Smart Portfolios began as a builder and manager of custom trading algorithms for hedge fund, mutual fund and registered investment advisory firms. In 2004, the company learned of an exciting new theoretical framework for understanding markets, called Extreme Value Theory, which offered new mathematical algorithms applicable to asset allocation. Smart Portfolios seized on this opportunity and pioneered the application of Extreme Value Theory (EVT) by developing its Dynamic Portfolio OptimizationTM asset allocation system. This state-of-the-art asset allocation methodology gives Smart’s financial engineers a better understanding of risk and diversification while providing a superior tool for forecasting returns. The mathematical algorithms taken from Extreme Value Theory represent a significant upgrade to the math used in traditional asset allocation models and allow a more accurate assessment and projection of risk-adjusted returns.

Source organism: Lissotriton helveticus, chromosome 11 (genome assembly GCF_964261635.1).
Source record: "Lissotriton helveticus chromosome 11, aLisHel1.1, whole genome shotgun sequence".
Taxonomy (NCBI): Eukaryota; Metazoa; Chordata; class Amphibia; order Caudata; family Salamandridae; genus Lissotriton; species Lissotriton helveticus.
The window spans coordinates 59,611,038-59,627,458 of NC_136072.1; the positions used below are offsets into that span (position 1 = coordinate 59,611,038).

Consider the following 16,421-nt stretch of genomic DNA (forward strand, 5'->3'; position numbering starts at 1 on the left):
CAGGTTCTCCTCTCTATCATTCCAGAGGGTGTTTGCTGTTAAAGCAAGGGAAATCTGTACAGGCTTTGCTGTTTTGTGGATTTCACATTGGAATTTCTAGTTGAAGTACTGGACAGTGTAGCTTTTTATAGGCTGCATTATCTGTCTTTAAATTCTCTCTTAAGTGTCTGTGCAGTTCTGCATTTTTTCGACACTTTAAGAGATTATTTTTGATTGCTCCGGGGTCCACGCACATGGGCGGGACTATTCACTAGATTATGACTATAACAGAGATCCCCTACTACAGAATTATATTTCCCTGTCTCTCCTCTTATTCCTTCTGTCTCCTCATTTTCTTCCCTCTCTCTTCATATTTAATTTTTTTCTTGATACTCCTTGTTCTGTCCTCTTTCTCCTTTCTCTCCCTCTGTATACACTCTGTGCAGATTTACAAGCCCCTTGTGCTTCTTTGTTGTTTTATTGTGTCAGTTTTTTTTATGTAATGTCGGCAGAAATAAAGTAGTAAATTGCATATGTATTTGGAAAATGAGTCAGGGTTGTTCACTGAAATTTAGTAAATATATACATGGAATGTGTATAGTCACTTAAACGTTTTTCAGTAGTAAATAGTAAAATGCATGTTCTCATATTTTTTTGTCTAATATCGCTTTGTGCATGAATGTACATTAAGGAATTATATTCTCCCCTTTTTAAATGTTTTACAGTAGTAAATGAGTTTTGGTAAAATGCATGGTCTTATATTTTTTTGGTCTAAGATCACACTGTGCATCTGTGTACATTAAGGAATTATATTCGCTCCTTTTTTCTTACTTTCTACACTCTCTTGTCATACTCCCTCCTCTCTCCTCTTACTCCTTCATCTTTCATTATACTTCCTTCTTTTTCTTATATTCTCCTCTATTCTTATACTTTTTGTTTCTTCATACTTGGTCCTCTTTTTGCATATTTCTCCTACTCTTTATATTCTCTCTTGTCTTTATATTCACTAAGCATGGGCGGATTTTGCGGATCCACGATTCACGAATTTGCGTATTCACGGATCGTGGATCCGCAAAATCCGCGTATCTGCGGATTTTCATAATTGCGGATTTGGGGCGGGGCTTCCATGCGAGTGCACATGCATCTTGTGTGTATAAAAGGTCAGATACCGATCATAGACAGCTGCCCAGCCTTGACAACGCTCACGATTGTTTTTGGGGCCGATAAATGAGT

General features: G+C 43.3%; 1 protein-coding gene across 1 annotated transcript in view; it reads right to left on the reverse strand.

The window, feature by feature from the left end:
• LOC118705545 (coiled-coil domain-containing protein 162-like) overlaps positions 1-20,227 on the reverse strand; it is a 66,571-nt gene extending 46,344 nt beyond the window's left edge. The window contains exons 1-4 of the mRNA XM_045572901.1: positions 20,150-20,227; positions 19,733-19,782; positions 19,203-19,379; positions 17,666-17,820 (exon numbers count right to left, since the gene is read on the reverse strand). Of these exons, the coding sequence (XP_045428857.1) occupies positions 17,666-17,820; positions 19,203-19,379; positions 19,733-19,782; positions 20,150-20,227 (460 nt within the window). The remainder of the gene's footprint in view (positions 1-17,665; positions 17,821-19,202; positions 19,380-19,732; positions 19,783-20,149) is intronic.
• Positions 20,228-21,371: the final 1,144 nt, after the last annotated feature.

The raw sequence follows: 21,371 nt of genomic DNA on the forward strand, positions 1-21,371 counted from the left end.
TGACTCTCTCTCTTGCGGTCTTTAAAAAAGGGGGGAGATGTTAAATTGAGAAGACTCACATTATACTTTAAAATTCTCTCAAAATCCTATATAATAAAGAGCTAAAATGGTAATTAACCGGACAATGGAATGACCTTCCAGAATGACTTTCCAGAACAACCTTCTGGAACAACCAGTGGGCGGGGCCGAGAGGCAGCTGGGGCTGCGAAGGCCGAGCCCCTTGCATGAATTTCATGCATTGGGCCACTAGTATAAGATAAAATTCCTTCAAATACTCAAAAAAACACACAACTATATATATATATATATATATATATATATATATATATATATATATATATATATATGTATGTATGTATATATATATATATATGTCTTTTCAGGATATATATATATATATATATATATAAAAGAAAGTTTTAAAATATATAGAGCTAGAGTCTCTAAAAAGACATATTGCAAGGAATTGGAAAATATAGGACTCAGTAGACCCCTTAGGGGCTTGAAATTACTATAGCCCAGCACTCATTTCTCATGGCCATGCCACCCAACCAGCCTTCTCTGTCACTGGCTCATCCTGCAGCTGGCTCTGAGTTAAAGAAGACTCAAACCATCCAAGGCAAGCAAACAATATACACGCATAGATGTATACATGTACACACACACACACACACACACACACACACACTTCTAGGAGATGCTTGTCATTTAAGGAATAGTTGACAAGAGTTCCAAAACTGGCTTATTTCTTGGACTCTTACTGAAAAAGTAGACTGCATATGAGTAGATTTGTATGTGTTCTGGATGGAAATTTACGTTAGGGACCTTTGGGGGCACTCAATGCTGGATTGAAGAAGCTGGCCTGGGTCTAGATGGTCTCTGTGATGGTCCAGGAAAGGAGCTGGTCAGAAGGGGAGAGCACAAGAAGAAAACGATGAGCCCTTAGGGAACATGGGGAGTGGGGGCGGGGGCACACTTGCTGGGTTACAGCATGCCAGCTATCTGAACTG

Smart Portfolios differentiates itself by creating investment models that dynamically optimize portfolios based on current market activity, instead of relying on passive models that follow long-term historical trends. Common portfolio management models are based on the belief and hope that the long-term historical averages will prevail over time. This simplistic mean-average approach was born in an era when data was hard to come by and harder to process. Academically, this concept makes sense but it ignores the fact that investors have different goals and objectives and that market and economic conditions can change for extended periods of time. Historically, bull markets last an average of 18 years, bear markets 17 years and the financial markets can be entirely different from one year to the next. Today we have extensive current market information and better tools (computers and algorithms) to process it. Smart's financial engineers have upgraded asset allocation similar to how weather forecasters have upgraded from the Farmer's Almanac to a Doppler radar system. Smart's investment methodology follows a scientific process which accepts the fact that markets, securities, risk, return and correlation change constantly, as do the objectives and risk profiles of investors.